The frontal-basal ganglia network supports our ability to update action plans based on reward feedback. A prevailing theory posits that stress perturbs frontal cortical function, thereby impairing motivated behavior. Although this theory is supported by morphological and molecular evidence, data detailing the maladaptive changes in neural activity in vivo are lacking. One challenge is heterogeneity, because frontal cortical neurons exhibit diverse task-related activity patterns. To overcome this challenge, we developed experimental approaches to record from an ensemble of neurons as mice perform an instrumental sucrose preference task. Our preliminary results showed that layer 2/3 medial frontal cortical neurons display distinct activity patterns associated with the timing and initiation of voluntary actions. These results led us to propose two hypotheses for how chronic stress may impair the cortical circuitry for voluntary actions. One, chronic stress diminishes the activity of cells involved in action initiation. Two, frontal corticostriatal neurons send command-like signal in service of action initiation. To test these hypotheses, we propose two specific aims.
In Aim 1, we will investigate the longitudinal effects of chronic stress on frontal cortical ensemble activity. We will use a computational model to gain insights into how the neural activity modifications can alter instrumental behavior.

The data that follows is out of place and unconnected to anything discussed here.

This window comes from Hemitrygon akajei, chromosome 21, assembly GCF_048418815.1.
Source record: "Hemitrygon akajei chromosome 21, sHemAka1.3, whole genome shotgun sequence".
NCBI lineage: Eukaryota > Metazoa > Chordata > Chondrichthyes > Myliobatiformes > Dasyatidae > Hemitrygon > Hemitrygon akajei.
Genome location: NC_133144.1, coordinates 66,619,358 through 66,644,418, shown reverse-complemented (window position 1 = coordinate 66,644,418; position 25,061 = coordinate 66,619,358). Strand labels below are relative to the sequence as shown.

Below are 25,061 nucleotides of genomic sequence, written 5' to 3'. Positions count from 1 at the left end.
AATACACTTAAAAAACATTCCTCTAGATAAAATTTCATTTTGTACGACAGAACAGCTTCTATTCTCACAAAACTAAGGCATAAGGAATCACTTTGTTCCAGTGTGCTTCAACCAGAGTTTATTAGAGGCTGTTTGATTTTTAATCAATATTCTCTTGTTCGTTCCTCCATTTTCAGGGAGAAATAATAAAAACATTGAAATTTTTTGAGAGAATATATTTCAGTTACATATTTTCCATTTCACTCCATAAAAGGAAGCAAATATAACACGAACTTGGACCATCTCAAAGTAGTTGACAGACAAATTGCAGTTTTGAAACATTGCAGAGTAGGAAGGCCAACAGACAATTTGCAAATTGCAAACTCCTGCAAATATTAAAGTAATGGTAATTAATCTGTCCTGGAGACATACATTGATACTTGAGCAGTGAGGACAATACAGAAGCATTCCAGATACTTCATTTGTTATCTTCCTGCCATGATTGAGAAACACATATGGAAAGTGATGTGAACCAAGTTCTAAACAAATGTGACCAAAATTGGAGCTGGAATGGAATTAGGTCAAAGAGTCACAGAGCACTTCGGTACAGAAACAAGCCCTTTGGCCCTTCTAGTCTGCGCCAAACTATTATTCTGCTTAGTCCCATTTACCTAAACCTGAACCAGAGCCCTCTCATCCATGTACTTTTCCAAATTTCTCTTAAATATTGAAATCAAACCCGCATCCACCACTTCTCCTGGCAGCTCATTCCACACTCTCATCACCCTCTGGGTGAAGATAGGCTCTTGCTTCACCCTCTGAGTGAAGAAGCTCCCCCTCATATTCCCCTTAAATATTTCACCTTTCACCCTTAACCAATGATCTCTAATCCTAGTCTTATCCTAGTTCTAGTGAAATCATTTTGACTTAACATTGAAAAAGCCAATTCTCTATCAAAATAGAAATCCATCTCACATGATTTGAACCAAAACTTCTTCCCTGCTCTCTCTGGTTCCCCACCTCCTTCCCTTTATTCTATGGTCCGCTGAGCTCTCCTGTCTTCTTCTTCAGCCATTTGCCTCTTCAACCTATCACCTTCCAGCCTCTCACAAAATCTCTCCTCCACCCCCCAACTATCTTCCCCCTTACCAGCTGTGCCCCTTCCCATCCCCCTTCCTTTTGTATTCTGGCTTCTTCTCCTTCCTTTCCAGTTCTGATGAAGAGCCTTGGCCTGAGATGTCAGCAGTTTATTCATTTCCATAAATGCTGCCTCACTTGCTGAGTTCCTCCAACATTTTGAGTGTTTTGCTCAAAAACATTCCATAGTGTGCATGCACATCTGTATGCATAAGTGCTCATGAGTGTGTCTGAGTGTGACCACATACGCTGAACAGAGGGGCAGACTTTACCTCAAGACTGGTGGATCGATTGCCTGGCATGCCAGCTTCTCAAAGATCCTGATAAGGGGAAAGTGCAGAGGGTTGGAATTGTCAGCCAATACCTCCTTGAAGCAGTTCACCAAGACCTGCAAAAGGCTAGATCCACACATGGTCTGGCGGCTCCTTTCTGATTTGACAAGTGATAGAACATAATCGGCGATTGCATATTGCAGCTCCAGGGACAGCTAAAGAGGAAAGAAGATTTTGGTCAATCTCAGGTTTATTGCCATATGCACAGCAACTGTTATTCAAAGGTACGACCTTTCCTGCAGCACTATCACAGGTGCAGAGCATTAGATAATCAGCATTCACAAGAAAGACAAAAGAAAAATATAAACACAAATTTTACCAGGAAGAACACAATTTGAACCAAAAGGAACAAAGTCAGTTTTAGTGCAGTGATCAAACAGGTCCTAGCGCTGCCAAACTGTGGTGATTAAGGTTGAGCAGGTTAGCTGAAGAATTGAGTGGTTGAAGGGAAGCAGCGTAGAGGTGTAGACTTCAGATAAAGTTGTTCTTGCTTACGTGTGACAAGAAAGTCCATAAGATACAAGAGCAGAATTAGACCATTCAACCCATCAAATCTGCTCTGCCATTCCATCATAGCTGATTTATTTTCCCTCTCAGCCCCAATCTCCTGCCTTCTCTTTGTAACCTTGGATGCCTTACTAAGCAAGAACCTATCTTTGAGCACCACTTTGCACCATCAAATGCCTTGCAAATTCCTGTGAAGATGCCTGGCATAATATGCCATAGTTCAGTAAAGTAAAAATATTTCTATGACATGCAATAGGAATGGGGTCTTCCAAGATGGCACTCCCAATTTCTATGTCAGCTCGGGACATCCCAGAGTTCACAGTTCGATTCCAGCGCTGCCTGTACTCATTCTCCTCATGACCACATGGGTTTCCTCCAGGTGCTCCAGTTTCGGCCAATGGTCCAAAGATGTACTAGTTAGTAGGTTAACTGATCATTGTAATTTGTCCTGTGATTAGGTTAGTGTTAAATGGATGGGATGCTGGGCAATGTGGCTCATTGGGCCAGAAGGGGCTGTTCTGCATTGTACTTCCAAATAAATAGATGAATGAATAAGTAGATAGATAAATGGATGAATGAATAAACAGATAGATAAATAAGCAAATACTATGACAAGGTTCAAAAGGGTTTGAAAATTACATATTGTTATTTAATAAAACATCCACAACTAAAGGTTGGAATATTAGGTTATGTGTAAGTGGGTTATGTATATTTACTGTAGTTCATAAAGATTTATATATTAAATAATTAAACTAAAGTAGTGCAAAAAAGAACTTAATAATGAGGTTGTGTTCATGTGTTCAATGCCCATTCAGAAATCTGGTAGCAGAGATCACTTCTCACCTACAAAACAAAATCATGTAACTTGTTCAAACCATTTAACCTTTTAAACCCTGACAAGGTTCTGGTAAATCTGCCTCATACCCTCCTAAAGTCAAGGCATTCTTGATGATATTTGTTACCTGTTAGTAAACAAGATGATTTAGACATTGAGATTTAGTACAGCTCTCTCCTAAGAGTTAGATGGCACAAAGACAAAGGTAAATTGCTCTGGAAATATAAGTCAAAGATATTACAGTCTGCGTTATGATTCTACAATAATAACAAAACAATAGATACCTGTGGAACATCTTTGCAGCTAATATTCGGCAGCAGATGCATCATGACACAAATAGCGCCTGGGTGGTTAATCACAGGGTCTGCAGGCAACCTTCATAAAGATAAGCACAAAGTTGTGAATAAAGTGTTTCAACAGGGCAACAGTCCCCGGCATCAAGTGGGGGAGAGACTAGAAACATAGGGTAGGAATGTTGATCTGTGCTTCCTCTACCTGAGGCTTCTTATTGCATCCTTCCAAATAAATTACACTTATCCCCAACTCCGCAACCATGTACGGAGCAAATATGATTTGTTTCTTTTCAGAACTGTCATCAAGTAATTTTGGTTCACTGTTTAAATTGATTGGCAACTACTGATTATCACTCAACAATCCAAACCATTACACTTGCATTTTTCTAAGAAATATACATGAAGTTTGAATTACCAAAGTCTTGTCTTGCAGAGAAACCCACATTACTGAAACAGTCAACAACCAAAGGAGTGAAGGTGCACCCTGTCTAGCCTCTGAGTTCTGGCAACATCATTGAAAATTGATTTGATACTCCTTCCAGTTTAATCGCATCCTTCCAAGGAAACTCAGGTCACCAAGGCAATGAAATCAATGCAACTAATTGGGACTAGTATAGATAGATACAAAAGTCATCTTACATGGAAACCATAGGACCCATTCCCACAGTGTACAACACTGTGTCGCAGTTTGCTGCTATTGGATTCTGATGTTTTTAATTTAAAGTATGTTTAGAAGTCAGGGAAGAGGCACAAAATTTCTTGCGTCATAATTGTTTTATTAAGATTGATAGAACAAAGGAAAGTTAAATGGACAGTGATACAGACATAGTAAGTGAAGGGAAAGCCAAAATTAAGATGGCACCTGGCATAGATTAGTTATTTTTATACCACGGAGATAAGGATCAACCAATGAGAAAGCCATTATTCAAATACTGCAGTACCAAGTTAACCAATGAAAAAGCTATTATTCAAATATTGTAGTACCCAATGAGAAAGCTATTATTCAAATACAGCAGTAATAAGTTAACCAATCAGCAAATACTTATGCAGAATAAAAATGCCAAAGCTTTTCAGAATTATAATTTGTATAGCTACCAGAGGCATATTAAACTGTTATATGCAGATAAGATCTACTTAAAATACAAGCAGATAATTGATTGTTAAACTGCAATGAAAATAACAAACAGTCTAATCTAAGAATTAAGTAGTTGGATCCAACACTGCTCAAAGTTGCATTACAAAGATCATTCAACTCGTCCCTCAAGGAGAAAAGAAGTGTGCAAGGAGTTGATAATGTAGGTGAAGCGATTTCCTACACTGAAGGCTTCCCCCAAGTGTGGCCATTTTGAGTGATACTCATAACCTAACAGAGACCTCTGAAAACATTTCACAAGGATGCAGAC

In Aim 2, we will record from corticostriatal neurons during the instrumental task. Using optogenetics and targeted ablation, we will test their potential causal roles in mediating purposive actions. Accomplishing these aims will provide circuit-level insights into the neural basis of voluntary behavior. Framework of chronic stress that includes the complexity of neural dynamics will allow a better understanding of depressive-like behaviors.

Public Health Relevance

Chronic stress perturbs frontal cortical function, thereby impairing our ability to plan actions. The proposed studies will determine how neural activity dynamics during voluntary behavior are impacted by chronic stress. The results will provide circuit-level insights into the etiology of depressive-like behavior.

Agency
National Institute of Health (NIH)
Institute
National Institute of Mental Health (NIMH)
Type
Research Project (R01)
Project #
1R01MH112750-01
Application #
9286602
Study Section
Pathophysiological Basis of Mental Disorders and Addictions Study Section (PMDA)
Program Officer
Ferrante, Michele
Project Start
2017-02-15
Project End
2021-11-30
Budget Start
2017-02-15
Budget End
2017-11-30
Support Year
1
Fiscal Year
2017
Total Cost
$418,750
Indirect Cost
$168,750
Name
Yale University
Department
Psychiatry
Type
Schools of Medicine
DUNS #
043207562
City
New Haven
State
CT
Country
United States
Zip Code
06520
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